Basel Committee report ‘ups ante’ on internal audit, says IIA

28 June 2012

New guidelines from the Basel Committee 'up the ante' on internal audit in banks, says the Chartered Institute of Internal Auditors (IIA). The IIA says that the new guidelines increase the profile of internal audit in banks and call for a much stronger relationship between bank boards and the internal audit function.

"Today's Basel Committee report ups the ante on internal audit in banks," says Dr Ian Peters, IIA chief executive. "Internal audit is there to ensure that risks are managed effectively - whether it's rogue traders, operational malpractice, or poor corporate governance. It's an absolutely vital function in banks, but it hasn't always had the attention it needs."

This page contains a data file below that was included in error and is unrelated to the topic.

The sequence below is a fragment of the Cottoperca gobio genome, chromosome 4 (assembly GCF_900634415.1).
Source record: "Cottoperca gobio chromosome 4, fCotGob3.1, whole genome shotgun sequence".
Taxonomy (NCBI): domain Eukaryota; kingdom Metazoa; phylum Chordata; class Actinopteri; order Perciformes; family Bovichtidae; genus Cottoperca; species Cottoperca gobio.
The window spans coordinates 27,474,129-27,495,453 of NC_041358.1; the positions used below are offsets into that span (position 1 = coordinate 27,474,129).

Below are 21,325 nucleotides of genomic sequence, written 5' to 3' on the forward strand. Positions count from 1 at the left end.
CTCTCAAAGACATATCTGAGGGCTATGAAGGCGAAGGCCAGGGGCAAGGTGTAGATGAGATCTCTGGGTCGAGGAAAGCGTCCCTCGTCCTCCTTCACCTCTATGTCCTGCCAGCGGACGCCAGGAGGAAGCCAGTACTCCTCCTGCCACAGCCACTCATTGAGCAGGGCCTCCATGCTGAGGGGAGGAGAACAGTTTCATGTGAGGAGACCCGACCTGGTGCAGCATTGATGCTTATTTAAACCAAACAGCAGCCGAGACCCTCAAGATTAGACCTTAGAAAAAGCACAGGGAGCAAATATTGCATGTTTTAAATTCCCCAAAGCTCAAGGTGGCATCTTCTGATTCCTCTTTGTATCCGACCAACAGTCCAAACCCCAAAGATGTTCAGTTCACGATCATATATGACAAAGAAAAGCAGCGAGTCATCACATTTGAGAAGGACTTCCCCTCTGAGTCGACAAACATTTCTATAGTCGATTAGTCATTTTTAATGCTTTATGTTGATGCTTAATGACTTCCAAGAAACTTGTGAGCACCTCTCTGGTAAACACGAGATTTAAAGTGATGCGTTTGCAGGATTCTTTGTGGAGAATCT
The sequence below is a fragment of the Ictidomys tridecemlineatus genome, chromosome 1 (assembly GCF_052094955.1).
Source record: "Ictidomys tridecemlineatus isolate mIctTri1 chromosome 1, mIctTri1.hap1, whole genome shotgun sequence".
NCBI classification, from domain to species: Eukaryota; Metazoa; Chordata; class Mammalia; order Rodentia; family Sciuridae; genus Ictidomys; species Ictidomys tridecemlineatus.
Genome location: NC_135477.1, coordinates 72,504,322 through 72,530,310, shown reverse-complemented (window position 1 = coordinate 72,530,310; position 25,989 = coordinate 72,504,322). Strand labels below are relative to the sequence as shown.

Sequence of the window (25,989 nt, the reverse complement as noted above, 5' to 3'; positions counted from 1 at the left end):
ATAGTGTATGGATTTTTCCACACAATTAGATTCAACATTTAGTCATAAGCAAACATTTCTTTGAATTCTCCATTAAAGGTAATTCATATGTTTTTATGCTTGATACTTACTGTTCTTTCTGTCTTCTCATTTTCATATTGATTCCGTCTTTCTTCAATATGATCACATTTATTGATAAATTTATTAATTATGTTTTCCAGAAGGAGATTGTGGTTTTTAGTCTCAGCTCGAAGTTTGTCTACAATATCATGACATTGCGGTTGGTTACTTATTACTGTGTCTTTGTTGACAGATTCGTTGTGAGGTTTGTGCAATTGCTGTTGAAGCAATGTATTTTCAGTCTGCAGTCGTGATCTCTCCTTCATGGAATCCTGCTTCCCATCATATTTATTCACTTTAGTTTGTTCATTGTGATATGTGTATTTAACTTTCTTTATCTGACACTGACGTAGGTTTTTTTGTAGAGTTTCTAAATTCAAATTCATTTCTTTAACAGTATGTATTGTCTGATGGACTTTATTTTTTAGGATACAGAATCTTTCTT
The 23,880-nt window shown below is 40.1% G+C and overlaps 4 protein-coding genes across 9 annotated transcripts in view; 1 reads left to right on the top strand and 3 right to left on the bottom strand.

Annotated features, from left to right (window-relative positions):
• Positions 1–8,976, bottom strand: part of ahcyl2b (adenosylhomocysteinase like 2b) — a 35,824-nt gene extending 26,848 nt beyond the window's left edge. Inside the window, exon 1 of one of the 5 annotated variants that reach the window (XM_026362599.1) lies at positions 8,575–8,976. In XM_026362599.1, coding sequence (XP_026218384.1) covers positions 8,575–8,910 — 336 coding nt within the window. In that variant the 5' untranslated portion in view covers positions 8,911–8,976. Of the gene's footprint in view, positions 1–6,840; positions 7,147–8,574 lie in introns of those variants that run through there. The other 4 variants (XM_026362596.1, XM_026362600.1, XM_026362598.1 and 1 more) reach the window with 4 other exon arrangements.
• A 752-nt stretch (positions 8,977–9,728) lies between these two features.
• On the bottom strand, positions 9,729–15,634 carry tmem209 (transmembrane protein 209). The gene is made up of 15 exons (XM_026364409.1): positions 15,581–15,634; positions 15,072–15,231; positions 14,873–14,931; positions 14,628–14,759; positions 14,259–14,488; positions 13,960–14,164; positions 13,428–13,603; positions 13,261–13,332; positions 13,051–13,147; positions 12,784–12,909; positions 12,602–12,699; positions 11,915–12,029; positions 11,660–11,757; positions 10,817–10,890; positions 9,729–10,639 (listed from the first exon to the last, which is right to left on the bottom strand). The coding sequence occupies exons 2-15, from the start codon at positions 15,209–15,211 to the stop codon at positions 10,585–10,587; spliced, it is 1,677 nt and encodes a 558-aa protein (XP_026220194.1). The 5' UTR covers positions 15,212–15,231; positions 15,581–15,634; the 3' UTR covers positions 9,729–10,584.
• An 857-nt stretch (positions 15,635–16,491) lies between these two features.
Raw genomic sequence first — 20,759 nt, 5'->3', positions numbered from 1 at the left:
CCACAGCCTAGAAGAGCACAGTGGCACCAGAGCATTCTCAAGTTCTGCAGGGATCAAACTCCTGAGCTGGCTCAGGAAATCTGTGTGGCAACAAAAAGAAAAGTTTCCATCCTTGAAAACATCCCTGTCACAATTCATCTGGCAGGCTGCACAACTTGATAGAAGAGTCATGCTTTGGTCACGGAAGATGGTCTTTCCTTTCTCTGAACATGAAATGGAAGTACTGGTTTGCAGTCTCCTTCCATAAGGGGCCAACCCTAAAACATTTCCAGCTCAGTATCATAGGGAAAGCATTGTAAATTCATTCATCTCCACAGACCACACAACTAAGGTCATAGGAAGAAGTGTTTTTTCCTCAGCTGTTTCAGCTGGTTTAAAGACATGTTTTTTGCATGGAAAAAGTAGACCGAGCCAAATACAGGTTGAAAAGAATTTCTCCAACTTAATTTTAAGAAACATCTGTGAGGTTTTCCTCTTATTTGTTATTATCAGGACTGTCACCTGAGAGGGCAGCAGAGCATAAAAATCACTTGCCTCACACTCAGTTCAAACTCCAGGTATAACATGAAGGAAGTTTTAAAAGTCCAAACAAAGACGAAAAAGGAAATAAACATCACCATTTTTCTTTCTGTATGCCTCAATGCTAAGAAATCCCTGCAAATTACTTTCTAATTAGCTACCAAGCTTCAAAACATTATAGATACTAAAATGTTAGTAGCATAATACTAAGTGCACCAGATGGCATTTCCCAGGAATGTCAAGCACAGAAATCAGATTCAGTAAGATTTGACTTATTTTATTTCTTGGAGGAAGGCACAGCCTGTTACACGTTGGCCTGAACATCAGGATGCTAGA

"The Basel guidance is particularly timely. Part of the remedies proposed by the US Commodity Futures Trading Commission in response to the recent LIBOR scandal is improved internal auditing."

He adds: "Ethics and culture in banks are set at the very top; this guidance helps internal auditors build better relationships with those at board level. It forces bank boards to take their internal audit functions seriously.

"Internal audit is only as good as the board allows it to be: whether it's resourcing or actually listening to what internal audit has to say."


The Institute believes that the new guidance sets the basis for a more effective relationship between internal audit, the board, and the regulator.


Dr Peters concludes: "Internal audit is there to protect the bank and the board, but the board has to want to be protected. This guidance should raise the bar for internal control, risk management, and corporate culture. It's not compulsory but it sets much higher standards for boards to live up to."

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